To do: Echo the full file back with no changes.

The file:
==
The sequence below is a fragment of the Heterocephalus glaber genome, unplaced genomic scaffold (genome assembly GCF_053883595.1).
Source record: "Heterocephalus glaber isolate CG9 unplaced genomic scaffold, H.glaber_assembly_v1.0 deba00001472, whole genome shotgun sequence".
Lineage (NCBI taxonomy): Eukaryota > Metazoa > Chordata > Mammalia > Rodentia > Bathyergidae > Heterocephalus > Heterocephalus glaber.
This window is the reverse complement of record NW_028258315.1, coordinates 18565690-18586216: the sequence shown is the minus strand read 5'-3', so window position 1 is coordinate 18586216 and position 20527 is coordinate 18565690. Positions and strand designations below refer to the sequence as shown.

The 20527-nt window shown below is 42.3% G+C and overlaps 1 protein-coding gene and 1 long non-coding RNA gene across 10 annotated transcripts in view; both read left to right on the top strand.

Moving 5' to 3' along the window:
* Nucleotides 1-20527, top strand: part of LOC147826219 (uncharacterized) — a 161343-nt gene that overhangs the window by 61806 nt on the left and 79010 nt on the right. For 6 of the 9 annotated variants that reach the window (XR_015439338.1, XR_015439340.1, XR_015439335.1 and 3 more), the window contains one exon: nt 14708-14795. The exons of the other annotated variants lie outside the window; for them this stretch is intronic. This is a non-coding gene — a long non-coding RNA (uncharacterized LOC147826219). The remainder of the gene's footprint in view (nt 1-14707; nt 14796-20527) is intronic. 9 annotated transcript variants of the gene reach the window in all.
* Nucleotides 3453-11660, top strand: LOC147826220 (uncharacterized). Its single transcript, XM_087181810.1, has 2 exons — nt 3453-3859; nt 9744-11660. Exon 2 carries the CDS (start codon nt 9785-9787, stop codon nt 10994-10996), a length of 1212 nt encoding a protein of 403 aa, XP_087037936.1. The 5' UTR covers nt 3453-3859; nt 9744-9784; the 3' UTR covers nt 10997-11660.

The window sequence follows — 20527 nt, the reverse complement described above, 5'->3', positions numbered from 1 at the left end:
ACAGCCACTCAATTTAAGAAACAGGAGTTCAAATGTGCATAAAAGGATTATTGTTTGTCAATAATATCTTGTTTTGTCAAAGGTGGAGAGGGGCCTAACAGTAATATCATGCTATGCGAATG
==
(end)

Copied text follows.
The sequence below is a fragment of the Heterocephalus glaber genome, unplaced genomic scaffold (genome assembly GCF_053883595.1).
Source record: "Heterocephalus glaber isolate CG9 unplaced genomic scaffold, H.glaber_assembly_v1.0 deba00001472, whole genome shotgun sequence".
Lineage (NCBI taxonomy): Eukaryota > Metazoa > Chordata > Mammalia > Rodentia > Bathyergidae > Heterocephalus > Heterocephalus glaber.
This window is the reverse complement of record NW_028258315.1, coordinates 18565690-18586216: the sequence shown is the minus strand read 5'-3', so window position 1 is coordinate 18586216 and position 20527 is coordinate 18565690. Positions and strand designations below refer to the sequence as shown.

The 20527-nt window shown below is 42.3% G+C and overlaps 1 protein-coding gene and 1 long non-coding RNA gene across 10 annotated transcripts in view; both read left to right on the top strand.

Moving 5' to 3' along the window:
* Nucleotides 1-20527, top strand: part of LOC147826219 (uncharacterized) — a 161343-nt gene that overhangs the window by 61806 nt on the left and 79010 nt on the right. For 6 of the 9 annotated variants that reach the window (XR_015439338.1, XR_015439340.1, XR_015439335.1 and 3 more), the window contains one exon: nt 14708-14795. The exons of the other annotated variants lie outside the window; for them this stretch is intronic. This is a non-coding gene — a long non-coding RNA (uncharacterized LOC147826219). The remainder of the gene's footprint in view (nt 1-14707; nt 14796-20527) is intronic. 9 annotated transcript variants of the gene reach the window in all.
* Nucleotides 3453-11660, top strand: LOC147826220 (uncharacterized). Its single transcript, XM_087181810.1, has 2 exons — nt 3453-3859; nt 9744-11660. Exon 2 carries the CDS (start codon nt 9785-9787, stop codon nt 10994-10996), a length of 1212 nt encoding a protein of 403 aa, XP_087037936.1. The 5' UTR covers nt 3453-3859; nt 9744-9784; the 3' UTR covers nt 10997-11660.

The window sequence follows — 20527 nt, the reverse complement described above, 5'->3', positions numbered from 1 at the left end:
ACAGCCACTCAATTTAAGAAACAGGAGTTCAAATGTGCATAAAAGGATTATTGTTTGTCAATAATATCTTGTTTTGTCAAAGGTGGAGAGGGGCCTAACAGTAATATCATGCTATGCGAATG